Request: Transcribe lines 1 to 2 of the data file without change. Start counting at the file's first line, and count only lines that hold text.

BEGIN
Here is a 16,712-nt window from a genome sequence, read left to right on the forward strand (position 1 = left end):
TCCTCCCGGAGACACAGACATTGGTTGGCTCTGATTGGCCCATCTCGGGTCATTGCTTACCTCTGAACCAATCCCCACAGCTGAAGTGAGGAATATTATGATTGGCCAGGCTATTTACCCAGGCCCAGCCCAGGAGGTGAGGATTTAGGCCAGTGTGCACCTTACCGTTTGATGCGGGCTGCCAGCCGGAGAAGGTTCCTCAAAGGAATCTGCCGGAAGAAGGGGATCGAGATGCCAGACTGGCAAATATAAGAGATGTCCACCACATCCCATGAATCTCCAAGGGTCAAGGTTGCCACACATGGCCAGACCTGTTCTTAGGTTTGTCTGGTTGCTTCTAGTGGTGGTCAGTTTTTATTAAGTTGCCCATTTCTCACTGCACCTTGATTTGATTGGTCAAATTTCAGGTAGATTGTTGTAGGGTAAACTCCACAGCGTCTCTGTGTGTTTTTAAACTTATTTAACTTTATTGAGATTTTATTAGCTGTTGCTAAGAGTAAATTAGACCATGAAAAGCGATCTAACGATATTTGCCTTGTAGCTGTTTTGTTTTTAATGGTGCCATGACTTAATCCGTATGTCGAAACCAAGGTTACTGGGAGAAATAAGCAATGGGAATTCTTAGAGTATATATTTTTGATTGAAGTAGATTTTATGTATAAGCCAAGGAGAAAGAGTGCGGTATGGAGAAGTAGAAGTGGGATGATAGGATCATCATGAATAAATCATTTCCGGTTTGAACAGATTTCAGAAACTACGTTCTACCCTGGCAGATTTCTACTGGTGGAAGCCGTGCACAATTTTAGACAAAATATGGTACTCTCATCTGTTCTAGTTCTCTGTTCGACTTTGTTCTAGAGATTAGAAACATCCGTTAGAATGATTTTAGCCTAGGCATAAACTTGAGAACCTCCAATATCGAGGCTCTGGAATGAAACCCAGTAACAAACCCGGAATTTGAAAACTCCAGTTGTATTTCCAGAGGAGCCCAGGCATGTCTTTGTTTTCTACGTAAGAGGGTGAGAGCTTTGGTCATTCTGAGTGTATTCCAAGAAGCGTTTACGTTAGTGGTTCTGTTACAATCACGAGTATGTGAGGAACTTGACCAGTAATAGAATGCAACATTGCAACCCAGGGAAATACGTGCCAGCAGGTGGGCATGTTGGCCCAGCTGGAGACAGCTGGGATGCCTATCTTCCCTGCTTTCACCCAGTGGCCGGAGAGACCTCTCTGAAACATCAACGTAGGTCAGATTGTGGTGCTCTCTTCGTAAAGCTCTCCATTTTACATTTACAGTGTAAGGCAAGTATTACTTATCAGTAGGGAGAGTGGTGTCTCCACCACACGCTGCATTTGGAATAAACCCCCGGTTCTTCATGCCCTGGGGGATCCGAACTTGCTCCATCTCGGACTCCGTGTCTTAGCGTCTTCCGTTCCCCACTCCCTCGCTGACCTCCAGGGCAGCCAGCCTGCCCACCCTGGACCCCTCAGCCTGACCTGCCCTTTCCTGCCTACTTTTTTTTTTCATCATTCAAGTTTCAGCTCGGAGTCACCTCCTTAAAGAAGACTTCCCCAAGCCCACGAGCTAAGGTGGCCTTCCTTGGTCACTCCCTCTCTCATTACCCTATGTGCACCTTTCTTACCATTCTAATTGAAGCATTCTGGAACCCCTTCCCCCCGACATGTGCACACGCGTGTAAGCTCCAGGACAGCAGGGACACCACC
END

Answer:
Here is a 16,712-nt window from a genome sequence, read left to right on the forward strand (position 1 = left end):
TCCTCCCGGAGACACAGACATTGGTTGGCTCTGATTGGCCCATCTCGGGTCATTGCTTACCTCTGAACCAATCCCCACAGCTGAAGTGAGGAATATTATGATTGGCCAGGCTATTTACCCAGGCCCAGCCCAGGAGGTGAGGATTTAGGCCAGTGTGCACCTTACCGTTTGATGCGGGCTGCCAGCCGGAGAAGGTTCCTCAAAGGAATCTGCCGGAAGAAGGGGATCGAGATGCCAGACTGGCAAATATAAGAGATGTCCACCACATCCCATGAATCTCCAAGGGTCAAGGTTGCCACACATGGCCAGACCTGTTCTTAGGTTTGTCTGGTTGCTTCTAGTGGTGGTCAGTTTTTATTAAGTTGCCCATTTCTCACTGCACCTTGATTTGATTGGTCAAATTTCAGGTAGATTGTTGTAGGGTAAACTCCACAGCGTCTCTGTGTGTTTTTAAACTTATTTAACTTTATTGAGATTTTATTAGCTGTTGCTAAGAGTAAATTAGACCATGAAAAGCGATCTAACGATATTTGCCTTGTAGCTGTTTTGTTTTTAATGGTGCCATGACTTAATCCGTATGTCGAAACCAAGGTTACTGGGAGAAATAAGCAATGGGAATTCTTAGAGTATATATTTTTGATTGAAGTAGATTTTATGTATAAGCCAAGGAGAAAGAGTGCGGTATGGAGAAGTAGAAGTGGGATGATAGGATCATCATGAATAAATCATTTCCGGTTTGAACAGATTTCAGAAACTACGTTCTACCCTGGCAGATTTCTACTGGTGGAAGCCGTGCACAATTTTAGACAAAATATGGTACTCTCATCTGTTCTAGTTCTCTGTTCGACTTTGTTCTAGAGATTAGAAACATCCGTTAGAATGATTTTAGCCTAGGCATAAACTTGAGAACCTCCAATATCGAGGCTCTGGAATGAAACCCAGTAACAAACCCGGAATTTGAAAACTCCAGTTGTATTTCCAGAGGAGCCCAGGCATGTCTTTGTTTTCTACGTAAGAGGGTGAGAGCTTTGGTCATTCTGAGTGTATTCCAAGAAGCGTTTACGTTAGTGGTTCTGTTACAATCACGAGTATGTGAGGAACTTGACCAGTAATAGAATGCAACATTGCAACCCAGGGAAATACGTGCCAGCAGGTGGGCATGTTGGCCCAGCTGGAGACAGCTGGGATGCCTATCTTCCCTGCTTTCACCCAGTGGCCGGAGAGACCTCTCTGAAACATCAACGTAGGTCAGATTGTGGTGCTCTCTTCGTAAAGCTCTCCATTTTACATTTACAGTGTAAGGCAAGTATTACTTATCAGTAGGGAGAGTGGTGTCTCCACCACACGCTGCATTTGGAATAAACCCCCGGTTCTTCATGCCCTGGGGGATCCGAACTTGCTCCATCTCGGACTCCGTGTCTTAGCGTCTTCCGTTCCCCACTCCCTCGCTGACCTCCAGGGCAGCCAGCCTGCCCACCCTGGACCCCTCAGCCTGACCTGCCCTTTCCTGCCTACTTTTTTTTTTCATCATTCAAGTTTCAGCTCGGAGTCACCTCCTTAAAGAAGACTTCCCCAAGCCCACGAGCTAAGGTGGCCTTCCTTGGTCACTCCCTCTCTCATTACCCTATGTGCACCTTTCTTACCATTCTAATTGAAGCATTCTGGAACCCCTTCCCCCCGACATGTGCACACGCGTGTAAGCTCCAGGACAGCAGGGACACCACC